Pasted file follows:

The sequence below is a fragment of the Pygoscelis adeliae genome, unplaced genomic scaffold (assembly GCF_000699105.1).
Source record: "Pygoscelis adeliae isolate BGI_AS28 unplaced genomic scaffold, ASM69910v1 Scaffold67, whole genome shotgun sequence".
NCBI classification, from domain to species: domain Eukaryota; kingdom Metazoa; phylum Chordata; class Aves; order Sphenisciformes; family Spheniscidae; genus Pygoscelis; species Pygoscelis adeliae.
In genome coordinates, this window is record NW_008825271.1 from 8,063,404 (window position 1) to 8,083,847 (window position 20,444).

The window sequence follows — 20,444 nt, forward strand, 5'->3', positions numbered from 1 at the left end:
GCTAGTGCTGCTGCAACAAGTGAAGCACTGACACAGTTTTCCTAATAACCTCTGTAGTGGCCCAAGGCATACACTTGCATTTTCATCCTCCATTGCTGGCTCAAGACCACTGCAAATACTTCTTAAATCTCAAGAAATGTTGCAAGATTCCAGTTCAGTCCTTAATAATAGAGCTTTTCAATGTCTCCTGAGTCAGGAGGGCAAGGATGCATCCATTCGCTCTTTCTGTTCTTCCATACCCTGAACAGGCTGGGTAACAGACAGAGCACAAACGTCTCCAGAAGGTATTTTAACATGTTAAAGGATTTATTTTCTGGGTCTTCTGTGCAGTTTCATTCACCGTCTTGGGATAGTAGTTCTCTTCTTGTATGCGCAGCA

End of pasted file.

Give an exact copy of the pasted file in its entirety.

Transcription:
The sequence below is a fragment of the Pygoscelis adeliae genome, unplaced genomic scaffold (assembly GCF_000699105.1).
Source record: "Pygoscelis adeliae isolate BGI_AS28 unplaced genomic scaffold, ASM69910v1 Scaffold67, whole genome shotgun sequence".
NCBI classification, from domain to species: domain Eukaryota; kingdom Metazoa; phylum Chordata; class Aves; order Sphenisciformes; family Spheniscidae; genus Pygoscelis; species Pygoscelis adeliae.
In genome coordinates, this window is record NW_008825271.1 from 8,063,404 (window position 1) to 8,083,847 (window position 20,444).

The window sequence follows — 20,444 nt, forward strand, 5'->3', positions numbered from 1 at the left end:
GCTAGTGCTGCTGCAACAAGTGAAGCACTGACACAGTTTTCCTAATAACCTCTGTAGTGGCCCAAGGCATACACTTGCATTTTCATCCTCCATTGCTGGCTCAAGACCACTGCAAATACTTCTTAAATCTCAAGAAATGTTGCAAGATTCCAGTTCAGTCCTTAATAATAGAGCTTTTCAATGTCTCCTGAGTCAGGAGGGCAAGGATGCATCCATTCGCTCTTTCTGTTCTTCCATACCCTGAACAGGCTGGGTAACAGACAGAGCACAAACGTCTCCAGAAGGTATTTTAACATGTTAAAGGATTTATTTTCTGGGTCTTCTGTGCAGTTTCATTCACCGTCTTGGGATAGTAGTTCTCTTCTTGTATGCGCAGCA